Northwestern's Esports Team Actively Recruiting; Scholarships Available
May 19, 2022
J.D. Cloud, computer science sophomore from Seiling, teams up with fellow Northwestern Rangers to play video games during a campus contest in the university’s new esports room in Shockley Hall.
One of the newest teams at Northwestern Oklahoma State University is currently recruiting players and seeking qualified students for its scholarships. That team is esports.
Evan Vaverka, instructor of computer science, is leading the university’s esports team and has been presenting several scholarships to graduating high school seniors as the semester comes to an end.
Esports, which is short for electronic sports, is a form of competition using video games where players participate in organized, multi-player contests or tournaments. Teams compete in games like Call of Duty, Rocket League, League of Legends and Super Smash Brothers Ultimate.
Esports is said to be the world’s fastest-growing sport. In fact, the consulting firm Activate predicted that in 2021, 79 million people in the United States would watch Major League Baseball content, versus 84 million watching esports. And, in 2022, that firm suggests that NFL viewership will be the only sports audience larger than esports.
Vaverka also noted that a high school league named Oklahoma Scholastic Esports had about 37 schools participating during the last school year but this number is expected to increase to more than 75 in the coming year.
Esports is definitely growing at universities as well. In July 2016, only seven colleges and universities had a varsity esports program. That number grew to 63 by 2018. As of 2021, there were 175 colleges and universities with membership in the National Association of Collegiate Esports, but many more schools with programs that are not members.
Although Northwestern’s new esports team is being organized through the computer science program, it’s open to any Northwestern student interested.
“We aim to be competitive, but I want the whole group to feel like a club that anyone could be part of,” Vaverka said. “Esports players aren’t tied to any specific degree path. I have lots of students that range from biology, business, music, computer science and other majors offered on campus.”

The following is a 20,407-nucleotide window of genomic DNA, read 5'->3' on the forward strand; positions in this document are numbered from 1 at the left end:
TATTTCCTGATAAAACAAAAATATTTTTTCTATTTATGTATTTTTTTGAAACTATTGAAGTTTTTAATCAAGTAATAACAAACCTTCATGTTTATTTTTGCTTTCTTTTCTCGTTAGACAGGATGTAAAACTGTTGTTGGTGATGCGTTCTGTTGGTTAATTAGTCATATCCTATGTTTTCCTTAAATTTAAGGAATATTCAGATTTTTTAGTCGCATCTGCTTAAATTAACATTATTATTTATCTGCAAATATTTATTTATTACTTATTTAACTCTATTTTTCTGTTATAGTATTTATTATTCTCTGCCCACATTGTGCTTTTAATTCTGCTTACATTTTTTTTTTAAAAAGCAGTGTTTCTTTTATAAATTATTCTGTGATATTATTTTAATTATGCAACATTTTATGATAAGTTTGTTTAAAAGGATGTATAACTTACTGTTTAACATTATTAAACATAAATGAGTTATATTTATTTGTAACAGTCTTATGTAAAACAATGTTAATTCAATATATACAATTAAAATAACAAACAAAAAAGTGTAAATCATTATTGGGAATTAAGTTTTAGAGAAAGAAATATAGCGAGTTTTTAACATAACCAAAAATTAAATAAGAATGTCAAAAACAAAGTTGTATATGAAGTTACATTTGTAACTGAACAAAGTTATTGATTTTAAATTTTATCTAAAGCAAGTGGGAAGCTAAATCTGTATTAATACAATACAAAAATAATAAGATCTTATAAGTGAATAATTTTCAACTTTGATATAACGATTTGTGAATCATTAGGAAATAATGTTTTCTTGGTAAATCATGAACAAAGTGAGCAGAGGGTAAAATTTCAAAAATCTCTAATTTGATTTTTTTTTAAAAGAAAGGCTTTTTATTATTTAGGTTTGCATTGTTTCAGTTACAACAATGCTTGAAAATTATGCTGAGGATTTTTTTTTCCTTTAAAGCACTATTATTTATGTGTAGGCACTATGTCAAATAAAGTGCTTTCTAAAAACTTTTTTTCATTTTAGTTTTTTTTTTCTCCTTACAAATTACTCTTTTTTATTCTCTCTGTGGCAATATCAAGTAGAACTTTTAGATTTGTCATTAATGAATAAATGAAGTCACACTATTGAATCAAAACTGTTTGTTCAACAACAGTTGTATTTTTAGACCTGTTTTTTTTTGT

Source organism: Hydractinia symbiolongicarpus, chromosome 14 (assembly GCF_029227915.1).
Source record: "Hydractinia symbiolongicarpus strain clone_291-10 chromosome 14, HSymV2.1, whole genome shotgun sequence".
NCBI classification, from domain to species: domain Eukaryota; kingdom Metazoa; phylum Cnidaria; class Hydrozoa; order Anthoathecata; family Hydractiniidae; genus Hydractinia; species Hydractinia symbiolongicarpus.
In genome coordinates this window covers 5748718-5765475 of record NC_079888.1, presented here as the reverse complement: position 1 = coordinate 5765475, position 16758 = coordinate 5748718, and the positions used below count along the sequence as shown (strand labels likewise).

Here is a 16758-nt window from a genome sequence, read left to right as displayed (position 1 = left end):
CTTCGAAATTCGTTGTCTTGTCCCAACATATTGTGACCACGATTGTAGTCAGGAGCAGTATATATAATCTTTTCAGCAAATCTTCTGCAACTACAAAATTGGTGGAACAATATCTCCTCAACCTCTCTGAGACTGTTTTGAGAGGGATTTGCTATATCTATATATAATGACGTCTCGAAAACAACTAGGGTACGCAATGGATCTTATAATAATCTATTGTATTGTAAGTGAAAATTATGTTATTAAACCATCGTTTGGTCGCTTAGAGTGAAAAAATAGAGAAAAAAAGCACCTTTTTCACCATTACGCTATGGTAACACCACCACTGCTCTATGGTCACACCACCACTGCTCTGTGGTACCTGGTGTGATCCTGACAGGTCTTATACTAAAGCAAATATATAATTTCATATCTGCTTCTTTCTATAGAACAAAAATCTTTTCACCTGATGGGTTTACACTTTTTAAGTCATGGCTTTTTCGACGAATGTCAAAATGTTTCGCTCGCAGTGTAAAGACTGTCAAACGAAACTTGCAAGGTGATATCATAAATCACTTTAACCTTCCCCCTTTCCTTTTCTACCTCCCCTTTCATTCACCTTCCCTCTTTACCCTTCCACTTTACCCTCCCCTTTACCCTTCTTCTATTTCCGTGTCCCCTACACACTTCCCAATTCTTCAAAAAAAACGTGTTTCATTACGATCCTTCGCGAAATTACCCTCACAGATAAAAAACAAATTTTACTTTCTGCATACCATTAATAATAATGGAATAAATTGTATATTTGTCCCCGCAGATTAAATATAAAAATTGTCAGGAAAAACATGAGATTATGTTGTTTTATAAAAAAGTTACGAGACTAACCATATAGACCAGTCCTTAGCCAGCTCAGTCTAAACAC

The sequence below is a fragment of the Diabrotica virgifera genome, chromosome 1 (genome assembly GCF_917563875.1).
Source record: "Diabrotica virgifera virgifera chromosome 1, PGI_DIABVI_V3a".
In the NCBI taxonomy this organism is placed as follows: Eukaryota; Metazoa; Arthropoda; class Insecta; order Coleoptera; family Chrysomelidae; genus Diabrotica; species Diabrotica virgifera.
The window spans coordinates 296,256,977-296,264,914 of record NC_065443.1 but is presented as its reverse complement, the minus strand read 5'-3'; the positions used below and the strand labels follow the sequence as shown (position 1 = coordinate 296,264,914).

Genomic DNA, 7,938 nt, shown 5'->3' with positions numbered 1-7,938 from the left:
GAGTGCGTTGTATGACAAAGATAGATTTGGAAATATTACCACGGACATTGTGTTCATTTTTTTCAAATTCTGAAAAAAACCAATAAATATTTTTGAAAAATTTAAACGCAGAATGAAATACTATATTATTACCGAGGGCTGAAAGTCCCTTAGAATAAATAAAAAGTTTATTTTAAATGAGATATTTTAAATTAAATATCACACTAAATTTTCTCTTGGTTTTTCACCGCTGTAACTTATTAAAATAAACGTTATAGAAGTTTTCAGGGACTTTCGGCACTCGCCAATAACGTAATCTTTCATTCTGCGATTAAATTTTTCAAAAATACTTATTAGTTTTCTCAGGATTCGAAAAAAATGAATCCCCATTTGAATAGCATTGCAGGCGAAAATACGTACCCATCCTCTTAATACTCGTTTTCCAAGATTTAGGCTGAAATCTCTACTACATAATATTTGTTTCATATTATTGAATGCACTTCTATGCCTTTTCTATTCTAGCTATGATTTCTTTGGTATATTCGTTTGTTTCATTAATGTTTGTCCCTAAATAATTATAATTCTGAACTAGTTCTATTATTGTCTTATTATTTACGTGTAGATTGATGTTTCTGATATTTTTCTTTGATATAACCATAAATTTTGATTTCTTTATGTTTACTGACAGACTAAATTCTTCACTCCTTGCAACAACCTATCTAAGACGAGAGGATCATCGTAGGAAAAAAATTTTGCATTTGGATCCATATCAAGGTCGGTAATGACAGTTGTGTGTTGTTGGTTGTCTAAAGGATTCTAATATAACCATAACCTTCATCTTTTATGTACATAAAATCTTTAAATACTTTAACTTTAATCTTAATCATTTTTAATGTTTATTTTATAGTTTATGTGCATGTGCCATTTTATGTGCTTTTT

Vaverka said that outside the fact that esports takes place through video games, the players on the team at the university level are expected to act like they would for traditional sports.
“They need to be able to work together, have good communication, practice for different scenarios, to get better individually, and give it their all every time they compete,” Vaverka said.
“Esports players gain the same skills to use outside of the games that traditional sports players get – determination, self-reliance, physical coordination, critical thinking, team building and confidence,” he continued. “While I don’t expect them to play all day, and they shouldn’t because they should be going to class and having a social life, I do expect them to put the practice time in like a traditional sport would expect of them.”
Vaverka is hoping to have an even balance of membership on the team between incoming freshmen and returning students. He’s aiming for 20 to 30 total participants as the team begins competing in the next school year. At this point, Vaverka said he is trying to determine the students’ skill levels with individual games or if they are capable of competing in multiple games.
Vaverka said he still has scholarships available for students interested in competing. Although currently there are no set requirements for receiving the scholarship, he said he expects the students to adhere to requirements set forth by traditional sports like attending class and doing well in them and attending practices and games.